The news has broken this week that Snapchat’s daily usage has surpassed that of Twitter. The picture and video messaging app has joined the likes of Instagram, WhatsApp, Facebook and Messenger in the top five social apps, with some 150 million daily users, while the 140-character giant has seen growth grind to a halt. Twitter is still more popular than Snapchat in terms of news consumption - though Snapchat’s medium doesn’t lend itself badly to the bitesized news format - but its plethora of features are appealing to a generation for whom messaging and media are intertwined.
And, in what constitutes an exciting move for the messaging app, Snapchat has quietly acquired Seene, a startup looking to make 3D selfies commonplace. The startup’s technology utilizes the user’s smartphone camera to create a 3D rendering of anything - a face, a room, a landscape - and the image can then be tilted with the swipe of a finger. It’s a clear look to the future for the messaging app, with 3D and VR set to dramatically change media consumption, and even in its current form, Seene would make an undoubtedly popular new Snapchat feature. A report from TechCrunch, which cites anonymous sources, claims that the deal was made ‘a couple of months ago’, and the fee is reported to be low.
Whether you put it down to the ever-reducing attention span of the modern consumer or Snapchat’s medium more specifically, its product necessitates freshness, with users gladly using new features no matter how gimmicky. The constant changing of its incredibly popular lenses - of which the first option is ordinarily sponsored - shows that, to keep users engaged, new is always better. Geofilters have been around for a while on Snapchat - location-based overlays users can add to their content - but these too are for sale to brands, albeit at a relatively insignificant fee. In fact, according to the International Business Times, lenses cost between $500,000 and $750,000 depending on the day, with Gatorade’s Super Bowl lense receiving more than 100 million views.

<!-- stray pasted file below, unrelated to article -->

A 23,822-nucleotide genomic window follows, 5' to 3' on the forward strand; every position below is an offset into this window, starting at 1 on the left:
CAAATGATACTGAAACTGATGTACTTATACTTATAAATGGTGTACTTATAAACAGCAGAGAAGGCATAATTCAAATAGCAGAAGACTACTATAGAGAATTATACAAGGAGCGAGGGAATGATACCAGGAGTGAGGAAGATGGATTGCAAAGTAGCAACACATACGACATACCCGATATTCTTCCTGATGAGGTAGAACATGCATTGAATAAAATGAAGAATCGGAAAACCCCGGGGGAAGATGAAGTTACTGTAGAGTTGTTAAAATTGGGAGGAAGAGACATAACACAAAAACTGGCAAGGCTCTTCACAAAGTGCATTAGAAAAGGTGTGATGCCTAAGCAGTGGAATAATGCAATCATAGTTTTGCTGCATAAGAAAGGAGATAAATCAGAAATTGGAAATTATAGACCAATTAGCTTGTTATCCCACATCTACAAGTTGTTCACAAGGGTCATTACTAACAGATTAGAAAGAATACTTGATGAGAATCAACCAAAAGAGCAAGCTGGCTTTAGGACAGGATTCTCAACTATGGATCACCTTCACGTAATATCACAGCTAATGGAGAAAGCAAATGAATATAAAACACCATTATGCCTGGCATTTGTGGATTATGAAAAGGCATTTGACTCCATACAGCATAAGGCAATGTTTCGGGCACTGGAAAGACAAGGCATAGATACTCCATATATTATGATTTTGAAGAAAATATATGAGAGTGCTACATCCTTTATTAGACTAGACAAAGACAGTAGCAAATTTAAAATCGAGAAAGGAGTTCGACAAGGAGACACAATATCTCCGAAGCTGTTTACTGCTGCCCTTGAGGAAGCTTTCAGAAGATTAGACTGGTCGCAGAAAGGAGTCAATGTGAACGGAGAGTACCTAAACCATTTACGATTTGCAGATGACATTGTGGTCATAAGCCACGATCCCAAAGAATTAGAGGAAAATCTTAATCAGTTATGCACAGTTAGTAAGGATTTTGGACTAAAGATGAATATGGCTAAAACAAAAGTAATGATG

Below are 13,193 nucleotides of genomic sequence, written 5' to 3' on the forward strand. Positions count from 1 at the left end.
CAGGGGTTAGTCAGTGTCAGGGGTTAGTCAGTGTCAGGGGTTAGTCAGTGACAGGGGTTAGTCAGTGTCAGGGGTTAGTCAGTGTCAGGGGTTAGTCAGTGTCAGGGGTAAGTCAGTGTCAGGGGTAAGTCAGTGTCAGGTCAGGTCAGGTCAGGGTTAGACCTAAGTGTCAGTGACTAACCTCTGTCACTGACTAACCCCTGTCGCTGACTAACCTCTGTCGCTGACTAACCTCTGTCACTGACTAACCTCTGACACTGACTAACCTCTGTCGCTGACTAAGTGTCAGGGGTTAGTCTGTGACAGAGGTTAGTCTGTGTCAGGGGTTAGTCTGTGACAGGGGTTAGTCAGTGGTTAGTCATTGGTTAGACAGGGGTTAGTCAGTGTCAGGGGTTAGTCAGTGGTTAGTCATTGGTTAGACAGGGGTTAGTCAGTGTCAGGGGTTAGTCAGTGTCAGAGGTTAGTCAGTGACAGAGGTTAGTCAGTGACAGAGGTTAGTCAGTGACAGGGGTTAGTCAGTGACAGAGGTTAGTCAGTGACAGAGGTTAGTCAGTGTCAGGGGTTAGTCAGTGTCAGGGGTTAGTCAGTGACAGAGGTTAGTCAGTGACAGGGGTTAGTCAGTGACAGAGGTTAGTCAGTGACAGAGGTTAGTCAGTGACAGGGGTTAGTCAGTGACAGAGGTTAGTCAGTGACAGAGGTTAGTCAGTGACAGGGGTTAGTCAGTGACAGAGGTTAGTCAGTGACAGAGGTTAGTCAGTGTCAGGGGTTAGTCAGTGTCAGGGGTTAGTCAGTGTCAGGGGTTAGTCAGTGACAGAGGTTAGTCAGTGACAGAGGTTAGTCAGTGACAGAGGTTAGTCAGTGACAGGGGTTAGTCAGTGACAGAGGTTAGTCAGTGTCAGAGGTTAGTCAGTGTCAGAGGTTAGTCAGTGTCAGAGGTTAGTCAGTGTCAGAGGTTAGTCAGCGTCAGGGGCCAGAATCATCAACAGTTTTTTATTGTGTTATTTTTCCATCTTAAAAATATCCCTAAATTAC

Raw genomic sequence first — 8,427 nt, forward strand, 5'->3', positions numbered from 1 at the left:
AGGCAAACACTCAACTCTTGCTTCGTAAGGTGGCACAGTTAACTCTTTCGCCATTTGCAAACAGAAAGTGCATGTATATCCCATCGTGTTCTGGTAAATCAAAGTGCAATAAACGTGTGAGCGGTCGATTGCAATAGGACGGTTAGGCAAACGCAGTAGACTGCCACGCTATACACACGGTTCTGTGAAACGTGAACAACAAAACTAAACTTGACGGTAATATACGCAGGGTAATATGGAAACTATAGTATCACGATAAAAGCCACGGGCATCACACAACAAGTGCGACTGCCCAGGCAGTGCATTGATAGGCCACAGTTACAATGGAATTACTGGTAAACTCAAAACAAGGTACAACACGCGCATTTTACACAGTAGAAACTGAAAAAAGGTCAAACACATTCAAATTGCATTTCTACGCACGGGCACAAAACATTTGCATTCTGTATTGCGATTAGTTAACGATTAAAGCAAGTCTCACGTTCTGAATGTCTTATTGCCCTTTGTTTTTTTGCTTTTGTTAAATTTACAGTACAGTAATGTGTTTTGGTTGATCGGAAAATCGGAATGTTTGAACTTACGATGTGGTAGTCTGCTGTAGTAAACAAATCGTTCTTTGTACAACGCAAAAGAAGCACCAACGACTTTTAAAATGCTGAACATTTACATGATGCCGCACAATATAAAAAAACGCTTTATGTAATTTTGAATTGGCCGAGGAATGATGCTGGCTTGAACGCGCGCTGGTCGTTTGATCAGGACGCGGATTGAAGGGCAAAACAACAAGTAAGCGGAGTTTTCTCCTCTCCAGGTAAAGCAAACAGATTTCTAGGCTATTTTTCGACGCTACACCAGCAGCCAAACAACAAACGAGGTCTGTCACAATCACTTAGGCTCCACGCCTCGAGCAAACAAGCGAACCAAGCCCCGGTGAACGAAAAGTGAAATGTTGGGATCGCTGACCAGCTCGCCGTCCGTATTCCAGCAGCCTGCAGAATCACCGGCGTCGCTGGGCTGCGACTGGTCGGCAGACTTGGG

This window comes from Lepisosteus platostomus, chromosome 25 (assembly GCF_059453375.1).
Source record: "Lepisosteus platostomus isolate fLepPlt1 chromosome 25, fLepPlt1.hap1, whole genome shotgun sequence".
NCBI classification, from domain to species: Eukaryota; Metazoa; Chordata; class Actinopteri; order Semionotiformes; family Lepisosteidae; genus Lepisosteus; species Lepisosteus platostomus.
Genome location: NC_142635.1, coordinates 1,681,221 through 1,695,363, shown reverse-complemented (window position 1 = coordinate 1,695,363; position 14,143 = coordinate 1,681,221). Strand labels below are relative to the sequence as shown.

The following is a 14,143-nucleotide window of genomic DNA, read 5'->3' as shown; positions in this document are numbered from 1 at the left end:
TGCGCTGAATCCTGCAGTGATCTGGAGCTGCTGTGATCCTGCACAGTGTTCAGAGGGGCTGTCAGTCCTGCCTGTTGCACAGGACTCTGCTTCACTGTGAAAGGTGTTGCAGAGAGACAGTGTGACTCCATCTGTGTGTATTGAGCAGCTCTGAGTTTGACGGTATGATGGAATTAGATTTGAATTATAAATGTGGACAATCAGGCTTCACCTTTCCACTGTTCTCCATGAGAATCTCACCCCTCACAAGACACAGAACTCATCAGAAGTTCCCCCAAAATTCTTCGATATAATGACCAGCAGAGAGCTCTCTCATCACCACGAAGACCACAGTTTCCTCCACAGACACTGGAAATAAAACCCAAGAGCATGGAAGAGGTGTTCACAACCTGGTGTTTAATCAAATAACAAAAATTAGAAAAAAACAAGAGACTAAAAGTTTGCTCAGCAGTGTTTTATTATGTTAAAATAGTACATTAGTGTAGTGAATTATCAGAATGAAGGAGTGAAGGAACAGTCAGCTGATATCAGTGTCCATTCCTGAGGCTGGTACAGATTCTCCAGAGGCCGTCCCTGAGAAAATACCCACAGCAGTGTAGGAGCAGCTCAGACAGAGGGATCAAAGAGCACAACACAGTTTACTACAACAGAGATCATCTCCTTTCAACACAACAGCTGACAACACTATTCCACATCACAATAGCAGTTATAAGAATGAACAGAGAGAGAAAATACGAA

The potential for further monetization of Snapchat’s services is huge. According to Vanity Fair, Snapchat ‘expects to generate revenues of between $500 million and $1 billion…a massive increase over the $59 million in revenue Snapchat earned last year, when the company first began to monetize.’ And the integration of 3D or VR capabilities could lead to even greater engagement with brands over the medium, making it an even more enticing prospect for those with the biggest marketing budgets. TechCrunch highlights the possibility of ‘ads that people want to touch’, a level of engagement not made possible by video or picture, with marketing moving further into ‘experiences’ rather than simple brand representation.
A report from CNET in March stated that Snapchat has been ‘secretly hiring wearable technology experts’ in a bid to create their own gadget. The report states that Snapchat could be producing its own smart glasses to rival the flop that has been Google Glass. The four-year-old company reportedly has a team of ‘over a dozen scientists and software engineers specializing in computer vision and machine learning.’ Essentially, Snapchat is looking to future-proof itself by expanding its services. Apps tend to have a limit to their monetization potential and, for Snapchat to continue its staggering growth, it needs to find new revenue streams. It raised a huge $1.8 billion in the past five months, and now has a valuation of $18 billion - if it can create a successful consumer product that utilizes the potential of its 3D, VR and augmented reality capabilities, those figures could balloon even further.